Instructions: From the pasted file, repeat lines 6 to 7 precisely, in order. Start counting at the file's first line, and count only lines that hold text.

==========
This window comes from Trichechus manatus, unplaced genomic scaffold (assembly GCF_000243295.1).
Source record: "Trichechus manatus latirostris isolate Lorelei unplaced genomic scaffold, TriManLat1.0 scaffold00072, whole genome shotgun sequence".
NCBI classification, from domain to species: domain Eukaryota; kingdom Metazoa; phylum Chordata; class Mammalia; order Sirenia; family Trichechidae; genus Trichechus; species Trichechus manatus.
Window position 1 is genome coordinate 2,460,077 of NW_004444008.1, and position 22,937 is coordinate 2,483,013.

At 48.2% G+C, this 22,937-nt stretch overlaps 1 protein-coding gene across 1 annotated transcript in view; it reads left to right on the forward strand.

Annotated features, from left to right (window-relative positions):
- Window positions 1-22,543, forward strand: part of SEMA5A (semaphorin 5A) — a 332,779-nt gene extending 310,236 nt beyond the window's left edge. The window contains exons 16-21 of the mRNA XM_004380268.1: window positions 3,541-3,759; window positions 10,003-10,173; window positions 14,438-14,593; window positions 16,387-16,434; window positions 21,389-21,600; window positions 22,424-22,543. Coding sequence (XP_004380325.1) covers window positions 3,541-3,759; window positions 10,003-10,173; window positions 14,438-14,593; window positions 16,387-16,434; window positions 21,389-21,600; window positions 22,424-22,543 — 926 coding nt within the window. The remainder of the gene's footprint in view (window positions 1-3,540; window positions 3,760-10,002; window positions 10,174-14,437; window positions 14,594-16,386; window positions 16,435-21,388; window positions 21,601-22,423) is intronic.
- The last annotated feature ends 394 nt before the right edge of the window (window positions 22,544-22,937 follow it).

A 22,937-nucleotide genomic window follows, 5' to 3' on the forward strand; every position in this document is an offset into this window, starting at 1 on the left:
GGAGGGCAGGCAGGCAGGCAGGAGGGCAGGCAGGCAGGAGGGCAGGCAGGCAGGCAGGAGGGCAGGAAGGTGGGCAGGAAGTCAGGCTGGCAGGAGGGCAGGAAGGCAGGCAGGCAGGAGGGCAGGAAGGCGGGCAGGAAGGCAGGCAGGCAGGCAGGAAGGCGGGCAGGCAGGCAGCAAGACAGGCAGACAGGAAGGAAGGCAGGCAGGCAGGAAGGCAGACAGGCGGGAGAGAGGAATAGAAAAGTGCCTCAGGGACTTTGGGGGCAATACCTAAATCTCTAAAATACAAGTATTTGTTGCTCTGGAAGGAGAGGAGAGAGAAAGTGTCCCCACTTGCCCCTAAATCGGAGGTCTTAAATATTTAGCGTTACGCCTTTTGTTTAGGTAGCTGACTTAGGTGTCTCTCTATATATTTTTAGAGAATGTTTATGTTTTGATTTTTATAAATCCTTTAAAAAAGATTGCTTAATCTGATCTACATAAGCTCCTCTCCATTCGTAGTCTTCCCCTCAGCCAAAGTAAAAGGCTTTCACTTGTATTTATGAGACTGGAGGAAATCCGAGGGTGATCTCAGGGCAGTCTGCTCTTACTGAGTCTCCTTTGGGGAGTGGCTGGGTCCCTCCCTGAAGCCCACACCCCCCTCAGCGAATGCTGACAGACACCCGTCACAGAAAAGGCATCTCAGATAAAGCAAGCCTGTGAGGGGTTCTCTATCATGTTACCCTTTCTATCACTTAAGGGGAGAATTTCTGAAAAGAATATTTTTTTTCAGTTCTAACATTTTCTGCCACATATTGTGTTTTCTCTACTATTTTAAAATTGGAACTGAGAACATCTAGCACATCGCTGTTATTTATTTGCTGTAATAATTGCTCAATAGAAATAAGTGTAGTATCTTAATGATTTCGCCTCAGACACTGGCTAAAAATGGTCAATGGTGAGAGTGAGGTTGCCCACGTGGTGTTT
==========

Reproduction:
Annotated features, from left to right (window-relative positions):
- Window positions 1-22,543, forward strand: part of SEMA5A (semaphorin 5A) — a 332,779-nt gene extending 310,236 nt beyond the window's left edge. The window contains exons 16-21 of the mRNA XM_004380268.1: window positions 3,541-3,759; window positions 10,003-10,173; window positions 14,438-14,593; window positions 16,387-16,434; window positions 21,389-21,600; window positions 22,424-22,543. Coding sequence (XP_004380325.1) covers window positions 3,541-3,759; window positions 10,003-10,173; window positions 14,438-14,593; window positions 16,387-16,434; window positions 21,389-21,600; window positions 22,424-22,543 — 926 coding nt within the window. The remainder of the gene's footprint in view (window positions 1-3,540; window positions 3,760-10,002; window positions 10,174-14,437; window positions 14,594-16,386; window positions 16,435-21,388; window positions 21,601-22,423) is intronic.